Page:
The simplified version of the ‘Preferred Motion Pathway‘ model is that each individual has a preferred pathway for a given task (and that will vary from person to person). The model considers that if you function within that pathway, then you are more efficient and have a less risk for injury. If you function outside that preferred pathway, then you are inefficient and at greater risk for injury. The aim of an intervention to manage an injury to to move the individual back into their preferred pathway for the movement that is associated with the injury. A number of experiments have been published based on this model and a number of experimental results have been interpreted in the context of this model. The most recent one is this study looking at preferred running strike patterns and the effect of that on soft tissues vibrations:
The effects of preferred and non-preferred running strike patterns on tissue vibration properties
Hendrik Enders Vinzenz von Tscharner, Benno M. Nigg
Journal of Science and Medicine in Sport; Available online 1 May 2013
To characterize soft tissue vibrations during running with a preferred and a non-preferred strike pattern in shoes and barefoot.
Participants ran at 3.5 m s−1 on a treadmill in shoes and barefoot using a rearfoot and a forefoot strike for each footwear condition. The preferred strike patterns for the subjects were a rearfoot strike and a forefoot strike for shod and barefoot running, respectively. Vibrations were recorded with an accelerometer overlying the belly of the medial gastrocnemius. Thirteen non-linearly scaled wavelets were used for the analysis. Damping was calculated as the overall decay of power in the acceleration signal post ground contact. A higher damping coefficient indicates higher damping capacities of the soft tissue.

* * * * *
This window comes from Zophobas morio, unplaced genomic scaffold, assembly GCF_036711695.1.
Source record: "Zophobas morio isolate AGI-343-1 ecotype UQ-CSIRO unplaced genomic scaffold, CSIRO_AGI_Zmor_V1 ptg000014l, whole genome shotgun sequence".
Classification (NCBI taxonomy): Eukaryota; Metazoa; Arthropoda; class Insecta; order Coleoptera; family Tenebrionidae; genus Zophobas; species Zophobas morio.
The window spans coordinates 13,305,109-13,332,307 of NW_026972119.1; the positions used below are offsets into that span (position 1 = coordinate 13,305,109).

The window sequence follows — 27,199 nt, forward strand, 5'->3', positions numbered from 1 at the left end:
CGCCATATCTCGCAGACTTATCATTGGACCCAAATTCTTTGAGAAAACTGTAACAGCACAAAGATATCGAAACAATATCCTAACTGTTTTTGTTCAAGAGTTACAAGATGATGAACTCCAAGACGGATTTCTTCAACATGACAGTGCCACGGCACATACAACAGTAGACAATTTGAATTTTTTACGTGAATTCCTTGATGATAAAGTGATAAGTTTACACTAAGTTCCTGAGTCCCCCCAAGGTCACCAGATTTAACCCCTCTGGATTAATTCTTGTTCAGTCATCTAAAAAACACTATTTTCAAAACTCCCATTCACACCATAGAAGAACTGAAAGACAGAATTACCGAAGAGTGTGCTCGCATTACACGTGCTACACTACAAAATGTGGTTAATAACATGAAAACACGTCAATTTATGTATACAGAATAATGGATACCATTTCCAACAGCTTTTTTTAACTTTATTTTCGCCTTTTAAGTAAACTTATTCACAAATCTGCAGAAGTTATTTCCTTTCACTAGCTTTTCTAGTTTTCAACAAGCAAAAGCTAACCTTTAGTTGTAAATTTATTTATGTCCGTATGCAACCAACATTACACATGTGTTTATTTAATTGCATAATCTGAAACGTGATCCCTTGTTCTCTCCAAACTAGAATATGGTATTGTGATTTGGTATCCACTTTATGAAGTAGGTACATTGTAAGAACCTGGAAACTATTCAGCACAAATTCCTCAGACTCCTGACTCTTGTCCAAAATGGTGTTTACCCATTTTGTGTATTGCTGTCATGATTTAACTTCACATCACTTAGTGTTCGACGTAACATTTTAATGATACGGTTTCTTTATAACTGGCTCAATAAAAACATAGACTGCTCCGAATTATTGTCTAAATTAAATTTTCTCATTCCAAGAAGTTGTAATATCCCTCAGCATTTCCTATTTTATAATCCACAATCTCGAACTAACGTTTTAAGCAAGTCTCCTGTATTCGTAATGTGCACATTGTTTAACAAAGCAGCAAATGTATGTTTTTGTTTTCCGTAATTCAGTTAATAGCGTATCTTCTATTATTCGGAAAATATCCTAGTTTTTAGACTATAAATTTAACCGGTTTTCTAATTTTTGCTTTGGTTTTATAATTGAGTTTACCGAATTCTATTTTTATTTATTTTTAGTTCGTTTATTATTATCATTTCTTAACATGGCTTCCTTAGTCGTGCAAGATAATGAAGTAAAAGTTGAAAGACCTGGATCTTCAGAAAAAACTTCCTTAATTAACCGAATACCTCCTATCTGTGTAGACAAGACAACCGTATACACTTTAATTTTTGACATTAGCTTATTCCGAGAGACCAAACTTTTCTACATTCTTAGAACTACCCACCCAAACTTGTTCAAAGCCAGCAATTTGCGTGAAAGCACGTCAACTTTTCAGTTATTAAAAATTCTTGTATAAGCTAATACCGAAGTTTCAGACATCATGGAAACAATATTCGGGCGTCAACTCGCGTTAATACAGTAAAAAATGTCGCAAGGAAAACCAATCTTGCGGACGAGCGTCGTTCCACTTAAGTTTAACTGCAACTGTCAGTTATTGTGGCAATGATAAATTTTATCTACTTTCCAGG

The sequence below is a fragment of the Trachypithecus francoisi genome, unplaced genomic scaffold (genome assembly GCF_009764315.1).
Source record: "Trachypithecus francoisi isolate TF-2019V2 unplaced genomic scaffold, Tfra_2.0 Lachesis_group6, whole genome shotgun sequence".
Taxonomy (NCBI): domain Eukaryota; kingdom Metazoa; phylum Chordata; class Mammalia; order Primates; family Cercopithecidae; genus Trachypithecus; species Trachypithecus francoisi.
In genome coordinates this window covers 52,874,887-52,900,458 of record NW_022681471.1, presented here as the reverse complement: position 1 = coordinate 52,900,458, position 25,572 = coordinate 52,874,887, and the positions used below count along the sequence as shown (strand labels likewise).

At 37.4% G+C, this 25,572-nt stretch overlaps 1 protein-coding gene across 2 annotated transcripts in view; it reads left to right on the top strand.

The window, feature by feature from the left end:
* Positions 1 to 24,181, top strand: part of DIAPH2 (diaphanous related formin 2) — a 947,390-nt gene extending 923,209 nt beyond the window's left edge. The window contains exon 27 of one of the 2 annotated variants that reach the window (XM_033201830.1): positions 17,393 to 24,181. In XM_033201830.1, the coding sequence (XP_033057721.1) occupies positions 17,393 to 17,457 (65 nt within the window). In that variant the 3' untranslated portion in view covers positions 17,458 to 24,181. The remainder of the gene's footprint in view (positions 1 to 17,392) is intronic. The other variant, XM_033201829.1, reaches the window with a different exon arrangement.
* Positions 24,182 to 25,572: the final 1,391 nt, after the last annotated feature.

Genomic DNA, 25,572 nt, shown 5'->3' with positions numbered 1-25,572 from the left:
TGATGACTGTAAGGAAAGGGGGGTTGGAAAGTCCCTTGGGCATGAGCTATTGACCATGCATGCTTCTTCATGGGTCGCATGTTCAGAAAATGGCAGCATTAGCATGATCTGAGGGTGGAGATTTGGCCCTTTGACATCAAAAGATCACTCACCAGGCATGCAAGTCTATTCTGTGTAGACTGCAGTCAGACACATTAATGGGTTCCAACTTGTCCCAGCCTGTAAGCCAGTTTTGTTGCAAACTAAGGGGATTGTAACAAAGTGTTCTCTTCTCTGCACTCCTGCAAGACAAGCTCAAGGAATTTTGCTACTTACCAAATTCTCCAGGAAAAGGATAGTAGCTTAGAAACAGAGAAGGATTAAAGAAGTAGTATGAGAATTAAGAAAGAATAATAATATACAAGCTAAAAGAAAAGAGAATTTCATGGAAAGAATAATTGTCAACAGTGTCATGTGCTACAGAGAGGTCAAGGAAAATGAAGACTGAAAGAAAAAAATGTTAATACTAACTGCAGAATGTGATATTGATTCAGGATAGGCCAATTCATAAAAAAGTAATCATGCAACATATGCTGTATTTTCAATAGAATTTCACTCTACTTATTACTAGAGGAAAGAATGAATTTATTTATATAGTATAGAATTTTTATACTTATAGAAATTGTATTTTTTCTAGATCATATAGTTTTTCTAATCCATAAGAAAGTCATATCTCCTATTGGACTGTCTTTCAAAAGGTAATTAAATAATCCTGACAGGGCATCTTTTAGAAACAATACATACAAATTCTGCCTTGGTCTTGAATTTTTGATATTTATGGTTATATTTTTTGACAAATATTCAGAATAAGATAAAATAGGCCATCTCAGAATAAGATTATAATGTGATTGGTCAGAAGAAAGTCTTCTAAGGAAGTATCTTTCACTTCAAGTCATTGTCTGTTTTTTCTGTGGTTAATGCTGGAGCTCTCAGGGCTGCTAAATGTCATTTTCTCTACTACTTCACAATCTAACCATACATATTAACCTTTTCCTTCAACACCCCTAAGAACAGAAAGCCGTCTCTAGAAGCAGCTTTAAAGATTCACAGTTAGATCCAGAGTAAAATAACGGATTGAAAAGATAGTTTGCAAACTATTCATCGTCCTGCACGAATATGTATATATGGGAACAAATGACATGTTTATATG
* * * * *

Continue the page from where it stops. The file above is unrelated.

The shod rearfoot strike showed a 93% lower damping coefficient than the shod forefoot strike (p < 0.001). A lower damping coefficient indicates less damping of the vibrations. The barefoot forefoot strike showed a trend toward a lower damping coefficient compared to a barefoot rearfoot strike. Running barefoot with a forefoot strike resulted in a significantly lower damping coefficient than a forefoot strike when wearing shoes (p < 0.001). The shod rearfoot strike showed lower damping compared to a barefoot rearfoot strike (p < 0.001). While rearfoot striking showed lower vibration frequencies in shod and barefoot running, it did not consistently result in lower damping coefficients.
This study showed that the use of a preferred movement resulted in lower damping coefficients of running related soft tissue vibrations.
This study is based on the premise that impact with the ground sets up a vibration in the soft tissues similar to a shock wave that travels up the body. Most of these vibrations are normally dampened by a number of mechanisms to minimize the detrimental effects (ie injury) of the vibrations. It has been suggested that the more vibrations there are, the harder the muscles have to work to dampen it. If they have to work harder, then this impacts on efficiency and increases the loads for injury risk. The aim of the above study was to investigate the damping effect in shod and barefoot running on these soft tissue vibrations and if the foot strike pattern was a preferred pattern or not.
What did they find:
- they showed that when the runners in the study used their preferred strike pattern during both shod and barefoot running, that this resulted in lower damping coefficients (a good thing). This is considered a result of optimizing a particular movement pattern (ie they were in their ‘preferred motion pathway’).
- There was no difference in that ‘shock wave’ and its damping between barefoot and shod conditions.
Practical Implications (as described by the authors):
- there is no conclusive advantage of barefoot or shod running with respect to tissue vibration properties.
- tissue vibration is primarily governed by the preferred running style of an individual.
- the discussion about shod and barefoot running should consider a runners individual preference more strongly.
What does this all mean?
It means that there is no one best way to run for all. It is individual and subject specific. Everyone has their own preferred pathway for any given task ….. now we only need better tools to determine that for each individual.
As always, I go where the evidence takes me.
Enders H, von Tscharner V, & Nigg BM (2013). The effects of preferred and non-preferred running strike patterns on tissue vibration properties. Journal of science and medicine in sport / Sports Medicine Australia PMID: 23642961